Kalimos as a whole is a card that's utterly dependent on his card text to make him viable. Thankfully for Kalimos, the Elemental Invocations are incredibly powerful, either restoring twelve health, dealing three damage to all enemy minions, six damage to one minion, or filling your board with 1/1 Earth Elementals. So not only is Kalimos a solid minion, he's full of utility for whatever the game may call for at the moment. And considering the mana curve that Shaman are going to have late game with elementals, there's not really a bad side to this guy.

6 Sucks: Tortolian Primalist

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Do you ever just sit back, lace your fingers behind your head, and boggle your mind to try and imagine exactly how something so terrible could be brought into existence? That's pretty much how I reacted when I saw this card. First off, its stats are absolutely horrendous. Eight mana for a five-attack, four-health minion that can be smacked out of the game by a Flamestrike or Soulfire next turn is atrocious, so to make up for it, there must be some other amazing ability this card has, right?

Nah.

It brings out three random spells, you choose one, and from there, the character you cast that spell on is also chosen at random. So you could try to cast a spell like Healing Touch because your opponent has lethal next turn, only to heal them for eight and doom you to dying a terrible, awful death.  Could you imagine what would happen if your Pyroblast went wrong? Avoid, avoid, avoid this card at all costs.

5 Amazing: Blazecaller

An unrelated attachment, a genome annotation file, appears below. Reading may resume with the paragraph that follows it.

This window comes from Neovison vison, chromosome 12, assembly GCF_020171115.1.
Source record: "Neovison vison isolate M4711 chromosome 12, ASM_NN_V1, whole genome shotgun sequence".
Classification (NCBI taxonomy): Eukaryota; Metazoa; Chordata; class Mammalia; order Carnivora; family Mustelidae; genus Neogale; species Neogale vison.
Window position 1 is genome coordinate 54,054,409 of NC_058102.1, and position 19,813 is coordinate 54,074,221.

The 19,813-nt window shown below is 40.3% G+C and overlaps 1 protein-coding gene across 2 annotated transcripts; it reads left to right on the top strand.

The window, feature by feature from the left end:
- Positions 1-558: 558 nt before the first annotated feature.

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Remember when I said we'd be getting back to Elementals? Well, we're getting back to Elementals. For those of you who don't remember, Fire Elemental has been a staple of Shaman decks since the game came out. Six mana, decent stats, and three damage to anyone as soon as it drops. Blazecaller ends up being the ramped-up version of this, with an even six health and attack, but also being able to fling five damage anywhere on the board. And of course you're going to have that Elemental set up next turn, because even if you don't get the Fire Elemental, there's going to be something else there for you to throw out.

Oh, and did I mention this guy works wonderfully with Kalimos? Because this guy works great with Kalimos. He ends what is essentially an incredible mid-to-late game curve for Shaman as soon as the Expansion drops. Of course, all the ins and outs haven't been figured out yet for Shaman Elemental decks, but even a simple combo like this means that with a little homework, there's definitely some great stuff to find.

4 Sucks: Dinosize

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I mentioned that Paladins like buffing their minions, right? Well, sometimes that can go wrong. Let's do the math here for a second: dropping this on a low-cost minion will net you a 10/10 after only spending one mana on something like a Silver Hand Recruit from Lost in the Jungle. Doing this concentrates all the power on one minion. One minion that can easily be Assassinated, Polymorphed, or Hexed. All in one fell swoop, you've lost one whole turn on a minion that never had a chance in the first place.

There's no reason for a card like this to be this huge. It only leads to disaster, and unfortunately for Dinosize, Hearthstone players really like to avoid that at all costs. If it had only split the buffs up between two minions, or done something like Quartermaster used to do for Paladin minions back in the day, there might be something worth salvaging here.

3 Amazing: Fire Fly